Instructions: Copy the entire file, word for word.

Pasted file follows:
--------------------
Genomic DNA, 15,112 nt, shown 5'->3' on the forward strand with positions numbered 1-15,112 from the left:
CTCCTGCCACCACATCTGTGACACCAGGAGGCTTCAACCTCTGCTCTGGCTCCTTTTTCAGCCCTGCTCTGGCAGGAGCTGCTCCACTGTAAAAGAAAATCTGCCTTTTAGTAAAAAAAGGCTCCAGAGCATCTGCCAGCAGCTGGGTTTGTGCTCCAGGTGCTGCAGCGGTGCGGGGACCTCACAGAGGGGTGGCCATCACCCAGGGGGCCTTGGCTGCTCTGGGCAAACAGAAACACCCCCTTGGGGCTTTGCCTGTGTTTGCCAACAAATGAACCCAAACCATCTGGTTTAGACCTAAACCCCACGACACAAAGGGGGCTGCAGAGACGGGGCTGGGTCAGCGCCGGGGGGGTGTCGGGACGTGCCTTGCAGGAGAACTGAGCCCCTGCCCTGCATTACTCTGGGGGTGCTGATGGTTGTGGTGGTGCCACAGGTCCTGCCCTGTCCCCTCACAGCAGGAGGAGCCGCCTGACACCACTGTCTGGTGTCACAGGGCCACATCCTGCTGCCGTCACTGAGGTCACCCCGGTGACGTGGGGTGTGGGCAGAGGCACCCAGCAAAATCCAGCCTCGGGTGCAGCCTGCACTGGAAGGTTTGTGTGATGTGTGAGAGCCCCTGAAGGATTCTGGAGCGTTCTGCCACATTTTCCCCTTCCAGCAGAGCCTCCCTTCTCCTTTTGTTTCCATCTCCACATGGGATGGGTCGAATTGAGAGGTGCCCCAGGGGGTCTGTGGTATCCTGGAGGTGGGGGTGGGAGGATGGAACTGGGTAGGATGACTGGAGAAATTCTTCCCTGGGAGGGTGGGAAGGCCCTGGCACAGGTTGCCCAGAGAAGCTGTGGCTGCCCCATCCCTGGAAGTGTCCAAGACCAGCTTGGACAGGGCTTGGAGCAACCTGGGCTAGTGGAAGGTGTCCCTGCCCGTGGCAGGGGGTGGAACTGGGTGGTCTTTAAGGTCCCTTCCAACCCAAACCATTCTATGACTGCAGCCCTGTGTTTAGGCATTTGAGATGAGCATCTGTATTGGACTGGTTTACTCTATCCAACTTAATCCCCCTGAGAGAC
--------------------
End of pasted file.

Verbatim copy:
Genomic DNA, 15,112 nt, shown 5'->3' on the forward strand with positions numbered 1-15,112 from the left:
CTCCTGCCACCACATCTGTGACACCAGGAGGCTTCAACCTCTGCTCTGGCTCCTTTTTCAGCCCTGCTCTGGCAGGAGCTGCTCCACTGTAAAAGAAAATCTGCCTTTTAGTAAAAAAAGGCTCCAGAGCATCTGCCAGCAGCTGGGTTTGTGCTCCAGGTGCTGCAGCGGTGCGGGGACCTCACAGAGGGGTGGCCATCACCCAGGGGGCCTTGGCTGCTCTGGGCAAACAGAAACACCCCCTTGGGGCTTTGCCTGTGTTTGCCAACAAATGAACCCAAACCATCTGGTTTAGACCTAAACCCCACGACACAAAGGGGGCTGCAGAGACGGGGCTGGGTCAGCGCCGGGGGGGTGTCGGGACGTGCCTTGCAGGAGAACTGAGCCCCTGCCCTGCATTACTCTGGGGGTGCTGATGGTTGTGGTGGTGCCACAGGTCCTGCCCTGTCCCCTCACAGCAGGAGGAGCCGCCTGACACCACTGTCTGGTGTCACAGGGCCACATCCTGCTGCCGTCACTGAGGTCACCCCGGTGACGTGGGGTGTGGGCAGAGGCACCCAGCAAAATCCAGCCTCGGGTGCAGCCTGCACTGGAAGGTTTGTGTGATGTGTGAGAGCCCCTGAAGGATTCTGGAGCGTTCTGCCACATTTTCCCCTTCCAGCAGAGCCTCCCTTCTCCTTTTGTTTCCATCTCCACATGGGATGGGTCGAATTGAGAGGTGCCCCAGGGGGTCTGTGGTATCCTGGAGGTGGGGGTGGGAGGATGGAACTGGGTAGGATGACTGGAGAAATTCTTCCCTGGGAGGGTGGGAAGGCCCTGGCACAGGTTGCCCAGAGAAGCTGTGGCTGCCCCATCCCTGGAAGTGTCCAAGACCAGCTTGGACAGGGCTTGGAGCAACCTGGGCTAGTGGAAGGTGTCCCTGCCCGTGGCAGGGGGTGGAACTGGGTGGTCTTTAAGGTCCCTTCCAACCCAAACCATTCTATGACTGCAGCCCTGTGTTTAGGCATTTGAGATGAGCATCTGTATTGGACTGGTTTACTCTATCCAACTTAATCCCCCTGAGAGAC